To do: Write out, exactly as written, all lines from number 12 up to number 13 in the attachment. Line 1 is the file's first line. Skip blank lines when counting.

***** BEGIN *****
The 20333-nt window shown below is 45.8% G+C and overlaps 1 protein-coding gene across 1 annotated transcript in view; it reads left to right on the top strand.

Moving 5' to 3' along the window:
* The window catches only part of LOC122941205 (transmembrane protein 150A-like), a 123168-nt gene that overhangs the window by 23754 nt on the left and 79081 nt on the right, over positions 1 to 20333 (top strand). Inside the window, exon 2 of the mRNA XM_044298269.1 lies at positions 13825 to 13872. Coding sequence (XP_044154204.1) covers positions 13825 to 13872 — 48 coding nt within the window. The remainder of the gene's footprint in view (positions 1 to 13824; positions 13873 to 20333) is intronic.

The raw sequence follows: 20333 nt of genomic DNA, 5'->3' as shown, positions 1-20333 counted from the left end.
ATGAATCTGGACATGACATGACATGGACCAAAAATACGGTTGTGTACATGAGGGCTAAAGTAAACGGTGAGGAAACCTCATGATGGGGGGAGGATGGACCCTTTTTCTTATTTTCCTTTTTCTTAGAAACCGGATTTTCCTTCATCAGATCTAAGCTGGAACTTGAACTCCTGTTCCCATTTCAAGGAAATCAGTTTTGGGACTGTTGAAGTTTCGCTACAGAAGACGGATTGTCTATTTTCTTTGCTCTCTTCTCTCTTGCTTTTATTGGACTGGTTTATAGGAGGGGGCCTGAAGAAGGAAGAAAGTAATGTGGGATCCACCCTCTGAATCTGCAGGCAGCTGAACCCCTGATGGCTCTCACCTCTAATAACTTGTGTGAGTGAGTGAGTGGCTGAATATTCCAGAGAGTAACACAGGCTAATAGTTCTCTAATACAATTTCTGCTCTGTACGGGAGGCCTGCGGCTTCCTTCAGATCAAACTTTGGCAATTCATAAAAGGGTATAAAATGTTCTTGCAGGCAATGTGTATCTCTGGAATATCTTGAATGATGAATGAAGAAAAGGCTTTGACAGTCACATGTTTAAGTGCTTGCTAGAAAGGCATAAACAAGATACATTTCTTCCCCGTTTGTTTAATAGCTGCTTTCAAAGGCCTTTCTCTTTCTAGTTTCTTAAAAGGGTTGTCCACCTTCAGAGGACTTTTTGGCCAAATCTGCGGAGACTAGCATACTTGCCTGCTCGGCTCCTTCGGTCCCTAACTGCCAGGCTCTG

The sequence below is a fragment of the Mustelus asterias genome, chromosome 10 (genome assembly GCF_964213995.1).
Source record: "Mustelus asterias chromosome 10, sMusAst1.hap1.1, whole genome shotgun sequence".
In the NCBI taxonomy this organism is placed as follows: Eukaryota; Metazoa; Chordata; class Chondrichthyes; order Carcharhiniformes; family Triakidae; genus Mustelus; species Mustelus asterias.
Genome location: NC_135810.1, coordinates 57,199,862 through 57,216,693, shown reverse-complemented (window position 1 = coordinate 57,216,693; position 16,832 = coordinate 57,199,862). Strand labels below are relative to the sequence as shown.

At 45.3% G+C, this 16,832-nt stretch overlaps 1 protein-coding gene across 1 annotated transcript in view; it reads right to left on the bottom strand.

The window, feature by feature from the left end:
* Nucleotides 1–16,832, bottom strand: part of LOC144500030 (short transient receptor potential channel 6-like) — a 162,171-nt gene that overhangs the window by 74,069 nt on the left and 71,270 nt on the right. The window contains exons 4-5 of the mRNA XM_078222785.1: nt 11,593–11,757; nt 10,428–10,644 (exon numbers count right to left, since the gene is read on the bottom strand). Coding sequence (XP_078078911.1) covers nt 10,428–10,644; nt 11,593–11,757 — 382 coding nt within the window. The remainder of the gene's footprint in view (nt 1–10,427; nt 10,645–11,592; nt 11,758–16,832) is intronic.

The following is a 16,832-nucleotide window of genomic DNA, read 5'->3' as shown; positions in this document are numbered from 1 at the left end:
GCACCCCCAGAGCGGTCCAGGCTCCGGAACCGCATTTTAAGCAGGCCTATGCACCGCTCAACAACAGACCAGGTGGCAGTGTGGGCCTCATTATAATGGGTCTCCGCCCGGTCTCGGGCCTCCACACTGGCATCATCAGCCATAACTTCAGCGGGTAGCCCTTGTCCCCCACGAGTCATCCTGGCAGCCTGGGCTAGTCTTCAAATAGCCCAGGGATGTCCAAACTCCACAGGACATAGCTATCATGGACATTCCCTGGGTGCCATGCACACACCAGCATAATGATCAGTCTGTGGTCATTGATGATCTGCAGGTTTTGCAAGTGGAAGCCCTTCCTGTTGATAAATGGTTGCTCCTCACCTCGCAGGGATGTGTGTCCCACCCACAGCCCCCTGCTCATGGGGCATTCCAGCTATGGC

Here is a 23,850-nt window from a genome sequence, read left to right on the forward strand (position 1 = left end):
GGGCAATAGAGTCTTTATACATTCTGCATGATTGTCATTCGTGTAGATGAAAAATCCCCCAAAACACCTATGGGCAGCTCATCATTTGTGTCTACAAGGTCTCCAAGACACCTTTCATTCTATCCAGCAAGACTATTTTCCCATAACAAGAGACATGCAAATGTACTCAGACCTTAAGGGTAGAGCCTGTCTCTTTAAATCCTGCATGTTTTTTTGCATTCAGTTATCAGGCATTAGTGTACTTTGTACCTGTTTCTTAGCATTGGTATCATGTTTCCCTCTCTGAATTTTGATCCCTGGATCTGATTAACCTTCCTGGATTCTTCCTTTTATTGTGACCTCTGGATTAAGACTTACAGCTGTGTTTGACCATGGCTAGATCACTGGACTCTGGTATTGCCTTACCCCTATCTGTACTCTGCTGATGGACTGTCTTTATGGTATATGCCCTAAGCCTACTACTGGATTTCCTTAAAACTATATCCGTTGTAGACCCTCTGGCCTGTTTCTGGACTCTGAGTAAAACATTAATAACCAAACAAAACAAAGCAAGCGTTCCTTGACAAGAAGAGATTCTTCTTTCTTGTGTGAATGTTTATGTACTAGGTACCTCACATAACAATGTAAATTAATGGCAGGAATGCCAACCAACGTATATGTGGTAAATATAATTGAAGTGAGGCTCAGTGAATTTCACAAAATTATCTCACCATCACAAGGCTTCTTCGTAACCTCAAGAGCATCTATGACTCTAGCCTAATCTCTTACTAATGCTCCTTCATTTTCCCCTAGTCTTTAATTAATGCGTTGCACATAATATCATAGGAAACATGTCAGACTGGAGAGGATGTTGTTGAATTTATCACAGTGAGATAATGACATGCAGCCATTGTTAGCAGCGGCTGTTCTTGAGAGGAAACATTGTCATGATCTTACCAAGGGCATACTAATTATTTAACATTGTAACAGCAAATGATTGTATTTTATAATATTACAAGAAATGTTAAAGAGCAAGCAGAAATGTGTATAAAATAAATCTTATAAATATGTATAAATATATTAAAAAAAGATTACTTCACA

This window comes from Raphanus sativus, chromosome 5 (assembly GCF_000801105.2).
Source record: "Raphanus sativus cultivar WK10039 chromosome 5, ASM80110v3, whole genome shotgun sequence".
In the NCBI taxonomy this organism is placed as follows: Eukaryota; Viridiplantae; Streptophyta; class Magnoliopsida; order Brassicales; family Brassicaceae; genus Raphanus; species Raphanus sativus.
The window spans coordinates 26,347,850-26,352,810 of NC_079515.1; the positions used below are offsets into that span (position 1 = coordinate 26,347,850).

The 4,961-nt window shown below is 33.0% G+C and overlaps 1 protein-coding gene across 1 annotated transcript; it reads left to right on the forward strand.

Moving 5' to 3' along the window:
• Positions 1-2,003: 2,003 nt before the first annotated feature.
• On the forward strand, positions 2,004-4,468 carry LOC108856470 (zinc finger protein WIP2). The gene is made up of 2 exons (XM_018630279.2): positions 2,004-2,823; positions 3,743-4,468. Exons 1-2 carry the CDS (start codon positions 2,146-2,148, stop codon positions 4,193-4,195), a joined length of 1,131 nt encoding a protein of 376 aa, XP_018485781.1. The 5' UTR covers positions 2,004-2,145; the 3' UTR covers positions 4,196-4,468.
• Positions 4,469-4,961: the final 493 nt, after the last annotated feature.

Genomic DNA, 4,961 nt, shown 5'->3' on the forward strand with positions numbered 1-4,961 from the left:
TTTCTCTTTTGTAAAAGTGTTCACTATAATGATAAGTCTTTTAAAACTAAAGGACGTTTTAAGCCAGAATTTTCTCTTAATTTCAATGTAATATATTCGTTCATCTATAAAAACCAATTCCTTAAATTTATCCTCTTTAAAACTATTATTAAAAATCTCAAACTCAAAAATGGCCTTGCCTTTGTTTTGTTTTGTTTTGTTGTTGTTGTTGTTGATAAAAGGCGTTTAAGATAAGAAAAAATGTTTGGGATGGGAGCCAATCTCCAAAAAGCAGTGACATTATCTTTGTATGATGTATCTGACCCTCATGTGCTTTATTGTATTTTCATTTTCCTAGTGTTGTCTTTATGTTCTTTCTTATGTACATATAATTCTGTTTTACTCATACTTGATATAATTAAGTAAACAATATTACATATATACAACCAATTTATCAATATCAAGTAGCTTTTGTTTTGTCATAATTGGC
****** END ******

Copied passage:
* Nucleotides 1–16,832, bottom strand: part of LOC144500030 (short transient receptor potential channel 6-like) — a 162,171-nt gene that overhangs the window by 74,069 nt on the left and 71,270 nt on the right. The window contains exons 4-5 of the mRNA XM_078222785.1: nt 11,593–11,757; nt 10,428–10,644 (exon numbers count right to left, since the gene is read on the bottom strand). Coding sequence (XP_078078911.1) covers nt 10,428–10,644; nt 11,593–11,757 — 382 coding nt within the window. The remainder of the gene's footprint in view (nt 1–10,427; nt 10,645–11,592; nt 11,758–16,832) is intronic.

The following is a 16,832-nucleotide window of genomic DNA, read 5'->3' as shown; positions in this document are numbered from 1 at the left end: